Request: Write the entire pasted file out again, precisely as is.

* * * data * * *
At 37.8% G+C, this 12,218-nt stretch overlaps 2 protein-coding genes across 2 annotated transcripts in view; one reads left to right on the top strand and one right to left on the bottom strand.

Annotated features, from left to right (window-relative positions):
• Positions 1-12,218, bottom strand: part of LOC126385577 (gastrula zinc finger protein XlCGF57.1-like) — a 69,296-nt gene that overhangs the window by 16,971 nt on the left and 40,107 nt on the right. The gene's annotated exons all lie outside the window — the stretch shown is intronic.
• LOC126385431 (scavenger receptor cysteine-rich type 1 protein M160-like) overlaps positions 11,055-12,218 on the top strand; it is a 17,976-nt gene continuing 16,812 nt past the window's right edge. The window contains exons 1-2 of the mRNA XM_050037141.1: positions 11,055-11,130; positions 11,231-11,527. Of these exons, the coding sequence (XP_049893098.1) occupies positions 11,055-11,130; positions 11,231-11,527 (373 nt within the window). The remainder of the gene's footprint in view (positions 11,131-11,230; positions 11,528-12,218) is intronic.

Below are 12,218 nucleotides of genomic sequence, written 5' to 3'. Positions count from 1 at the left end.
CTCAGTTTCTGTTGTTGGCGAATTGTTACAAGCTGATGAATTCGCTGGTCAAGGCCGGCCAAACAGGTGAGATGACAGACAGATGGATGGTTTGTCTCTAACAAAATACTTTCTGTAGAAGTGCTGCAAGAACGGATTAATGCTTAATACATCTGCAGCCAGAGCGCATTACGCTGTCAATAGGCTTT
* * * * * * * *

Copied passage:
At 37.8% G+C, this 12,218-nt stretch overlaps 2 protein-coding genes across 2 annotated transcripts in view; one reads left to right on the top strand and one right to left on the bottom strand.

Annotated features, from left to right (window-relative positions):
• Positions 1-12,218, bottom strand: part of LOC126385577 (gastrula zinc finger protein XlCGF57.1-like) — a 69,296-nt gene that overhangs the window by 16,971 nt on the left and 40,107 nt on the right. The gene's annotated exons all lie outside the window — the stretch shown is intronic.
• LOC126385431 (scavenger receptor cysteine-rich type 1 protein M160-like) overlaps positions 11,055-12,218 on the top strand; it is a 17,976-nt gene continuing 16,812 nt past the window's right edge. The window contains exons 1-2 of the mRNA XM_050037141.1: positions 11,055-11,130; positions 11,231-11,527. Of these exons, the coding sequence (XP_049893098.1) occupies positions 11,055-11,130; positions 11,231-11,527 (373 nt within the window). The remainder of the gene's footprint in view (positions 11,131-11,230; positions 11,528-12,218) is intronic.

Below are 12,218 nucleotides of genomic sequence, written 5' to 3'. Positions count from 1 at the left end.
CTCAGTTTCTGTTGTTGGCGAATTGTTACAAGCTGATGAATTCGCTGGTCAAGGCCGGCCAAACAGGTGAGATGACAGACAGATGGATGGTTTGTCTCTAACAAAATACTTTCTGTAGAAGTGCTGCAAGAACGGATTAATGCTTAATACATCTGCAGCCAGAGCGCATTACGCTGTCAATAGGCTTT